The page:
Black American: Not as carefree as his white "brother." Does, however, loosen up under the influence of alcohol. Loves children, mostly seen with white girlfriend and her extended family. Cap always pulled into his eyes. (Schwarzer Ami: Nicht so unbekümmert wie sein weißer "Bruder". Geht aber unter Alkoholeinfluss "aus sich heraus". Kinderlieb, tritt meist mit weißer Freundin und deren Familienanhang auf. Mütze sitzt ausnahmslos tief über den Augen.)
WACs: Always "cold as ice" but refreshing and stimulating. They share many similarities with another American product, Coca Cola (Weibliche Soldaten: "Immer eiskalt" aber erfrischend und anregend. Sie sind einem anderen Erzeugnis Amerikas nicht unähnlich, dem Coca Cola.)
Source: The cartoons 4 and 5 are taken from Die Rheinpfalz, "In Deutschland’s Goldenem Westen," July 2, 1952.
- Behrends, Jan, Thomas Lindenberger, and Patrice Poutrus: Fremde und Fremd-Sein in der DDR (Berlin: Metropol, 2003).
- Brauerhoch, Annette: “Fräuleins” und GIs: Geschichte und Filmgeschichte (Frankfurt: Stroemfeld, 2006).
- Chin, Rita , Heide Fehrenbach, Geoff Eley, and Atina Grossmann, eds.: After the Nazi Racial State: Difference and Democracy in Germany and Europe (Ann Arbor: University of Michigan Press, 2009).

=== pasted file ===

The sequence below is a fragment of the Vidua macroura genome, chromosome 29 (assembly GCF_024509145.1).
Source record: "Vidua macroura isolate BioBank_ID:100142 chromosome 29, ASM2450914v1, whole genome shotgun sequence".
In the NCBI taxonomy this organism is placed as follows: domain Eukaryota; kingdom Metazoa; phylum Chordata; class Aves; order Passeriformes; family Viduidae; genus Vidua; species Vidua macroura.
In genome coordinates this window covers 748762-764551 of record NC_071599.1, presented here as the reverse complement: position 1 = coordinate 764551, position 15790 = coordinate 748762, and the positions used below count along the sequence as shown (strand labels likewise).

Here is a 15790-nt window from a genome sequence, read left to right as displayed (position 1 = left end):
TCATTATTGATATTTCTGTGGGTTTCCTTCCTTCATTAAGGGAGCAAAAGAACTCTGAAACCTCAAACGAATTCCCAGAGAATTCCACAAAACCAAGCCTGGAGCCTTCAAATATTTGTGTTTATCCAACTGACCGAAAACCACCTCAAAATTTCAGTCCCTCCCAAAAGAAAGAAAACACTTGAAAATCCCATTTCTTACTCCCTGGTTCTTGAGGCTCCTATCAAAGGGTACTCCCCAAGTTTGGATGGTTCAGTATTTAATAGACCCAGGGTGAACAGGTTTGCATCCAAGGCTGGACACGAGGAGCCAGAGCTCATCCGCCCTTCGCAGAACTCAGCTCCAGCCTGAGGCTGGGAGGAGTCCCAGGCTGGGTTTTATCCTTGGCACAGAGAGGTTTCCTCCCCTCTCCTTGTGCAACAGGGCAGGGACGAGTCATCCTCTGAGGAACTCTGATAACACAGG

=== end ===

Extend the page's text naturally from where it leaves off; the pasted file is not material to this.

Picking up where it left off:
- Fehrenbach, Heide: Race after Hitler: Black Occupation Children in Postwar Germany and America (Princeton: Princeton University Press, 2005).
- Höhn, Maria: GIs and Fräuleins: The German-American Encounter in 1950s West Germany (Chapel Hill: University of North Carolina Press, 2002).
- Martin, Peter: Schwarze Teufel, edle Mohren: Afrikaner in Geschichte und Bewusstsein der Deutschen (Hamburg: Hamburger Edition, 2001).
- Schroer, Timothy: Recasting Race after World War II: Germans and African Americans in American-Occupied Germany (Boulder: University Press of Colorado, 2007).
- Snow, Noah: Deutschland Schwarz Weiss: Der alltägliche Rassismus (Munich: Bertelsmann, 2008).